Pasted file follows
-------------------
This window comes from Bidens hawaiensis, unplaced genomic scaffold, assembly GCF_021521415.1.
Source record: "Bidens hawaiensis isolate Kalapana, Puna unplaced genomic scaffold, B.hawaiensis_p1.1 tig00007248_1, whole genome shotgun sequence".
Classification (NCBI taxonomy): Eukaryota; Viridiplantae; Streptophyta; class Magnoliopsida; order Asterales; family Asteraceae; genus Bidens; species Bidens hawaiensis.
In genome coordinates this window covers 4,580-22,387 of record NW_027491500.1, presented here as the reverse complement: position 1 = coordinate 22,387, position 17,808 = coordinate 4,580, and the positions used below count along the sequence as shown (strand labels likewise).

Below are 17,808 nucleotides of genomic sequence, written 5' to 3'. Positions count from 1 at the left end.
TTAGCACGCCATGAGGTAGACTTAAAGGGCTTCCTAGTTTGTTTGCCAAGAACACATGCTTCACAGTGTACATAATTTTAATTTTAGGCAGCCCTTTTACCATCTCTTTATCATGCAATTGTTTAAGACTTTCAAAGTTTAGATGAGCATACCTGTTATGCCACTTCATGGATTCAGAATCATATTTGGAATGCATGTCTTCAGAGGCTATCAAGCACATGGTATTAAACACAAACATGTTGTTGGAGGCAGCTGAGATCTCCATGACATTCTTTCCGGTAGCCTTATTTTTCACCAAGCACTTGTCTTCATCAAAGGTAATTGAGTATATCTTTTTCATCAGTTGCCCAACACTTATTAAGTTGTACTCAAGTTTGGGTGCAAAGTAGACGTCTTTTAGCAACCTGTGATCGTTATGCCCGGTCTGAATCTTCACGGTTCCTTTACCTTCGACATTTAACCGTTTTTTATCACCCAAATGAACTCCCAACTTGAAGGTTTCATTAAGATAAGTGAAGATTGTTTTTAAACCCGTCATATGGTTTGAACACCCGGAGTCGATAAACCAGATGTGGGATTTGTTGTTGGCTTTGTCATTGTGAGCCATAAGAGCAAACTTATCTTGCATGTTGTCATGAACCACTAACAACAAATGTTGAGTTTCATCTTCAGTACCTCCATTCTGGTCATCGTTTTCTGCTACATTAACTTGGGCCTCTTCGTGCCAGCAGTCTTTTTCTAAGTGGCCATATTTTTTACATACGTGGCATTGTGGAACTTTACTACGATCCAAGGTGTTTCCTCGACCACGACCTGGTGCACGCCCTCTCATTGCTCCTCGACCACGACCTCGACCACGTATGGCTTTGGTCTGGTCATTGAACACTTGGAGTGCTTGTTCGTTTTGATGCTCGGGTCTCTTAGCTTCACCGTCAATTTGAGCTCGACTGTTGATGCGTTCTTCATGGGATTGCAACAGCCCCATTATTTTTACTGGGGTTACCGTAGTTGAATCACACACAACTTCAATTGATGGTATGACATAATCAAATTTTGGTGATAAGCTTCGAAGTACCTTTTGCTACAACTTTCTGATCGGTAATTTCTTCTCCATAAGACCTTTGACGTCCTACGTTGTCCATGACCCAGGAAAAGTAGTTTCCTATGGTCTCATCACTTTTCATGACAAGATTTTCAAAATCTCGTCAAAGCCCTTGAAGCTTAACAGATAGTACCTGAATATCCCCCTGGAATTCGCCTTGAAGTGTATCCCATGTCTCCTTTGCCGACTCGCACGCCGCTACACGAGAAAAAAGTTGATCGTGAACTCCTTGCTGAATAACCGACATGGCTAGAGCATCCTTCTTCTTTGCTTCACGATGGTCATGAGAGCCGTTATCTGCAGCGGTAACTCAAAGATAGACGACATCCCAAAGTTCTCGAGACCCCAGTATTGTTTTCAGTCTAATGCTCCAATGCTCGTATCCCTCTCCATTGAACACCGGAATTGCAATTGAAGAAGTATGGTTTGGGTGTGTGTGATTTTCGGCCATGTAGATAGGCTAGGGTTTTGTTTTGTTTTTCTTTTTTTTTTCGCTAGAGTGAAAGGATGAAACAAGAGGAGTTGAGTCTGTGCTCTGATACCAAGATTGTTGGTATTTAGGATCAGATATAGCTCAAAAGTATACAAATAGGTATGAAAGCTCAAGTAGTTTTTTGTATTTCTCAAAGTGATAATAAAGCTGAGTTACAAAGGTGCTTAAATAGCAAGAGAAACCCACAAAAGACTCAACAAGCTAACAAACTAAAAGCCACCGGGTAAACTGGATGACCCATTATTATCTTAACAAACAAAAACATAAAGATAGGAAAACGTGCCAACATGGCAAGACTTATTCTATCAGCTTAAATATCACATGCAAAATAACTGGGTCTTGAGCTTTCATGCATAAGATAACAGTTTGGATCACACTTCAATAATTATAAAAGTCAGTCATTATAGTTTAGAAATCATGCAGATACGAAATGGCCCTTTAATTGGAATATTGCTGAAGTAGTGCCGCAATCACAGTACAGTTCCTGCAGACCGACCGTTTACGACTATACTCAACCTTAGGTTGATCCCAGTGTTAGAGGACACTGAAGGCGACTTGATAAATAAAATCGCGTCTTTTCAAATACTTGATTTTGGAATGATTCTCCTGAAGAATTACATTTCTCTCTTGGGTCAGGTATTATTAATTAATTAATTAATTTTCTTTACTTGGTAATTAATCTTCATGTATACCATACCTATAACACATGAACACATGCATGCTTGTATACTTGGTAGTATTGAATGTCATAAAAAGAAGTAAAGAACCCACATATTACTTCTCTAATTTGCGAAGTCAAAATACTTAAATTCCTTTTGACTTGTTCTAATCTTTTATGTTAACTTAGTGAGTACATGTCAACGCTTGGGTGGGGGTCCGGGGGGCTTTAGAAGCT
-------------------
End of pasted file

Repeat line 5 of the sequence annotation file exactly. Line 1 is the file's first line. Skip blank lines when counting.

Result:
Below are 17,808 nucleotides of genomic sequence, written 5' to 3'. Positions count from 1 at the left end.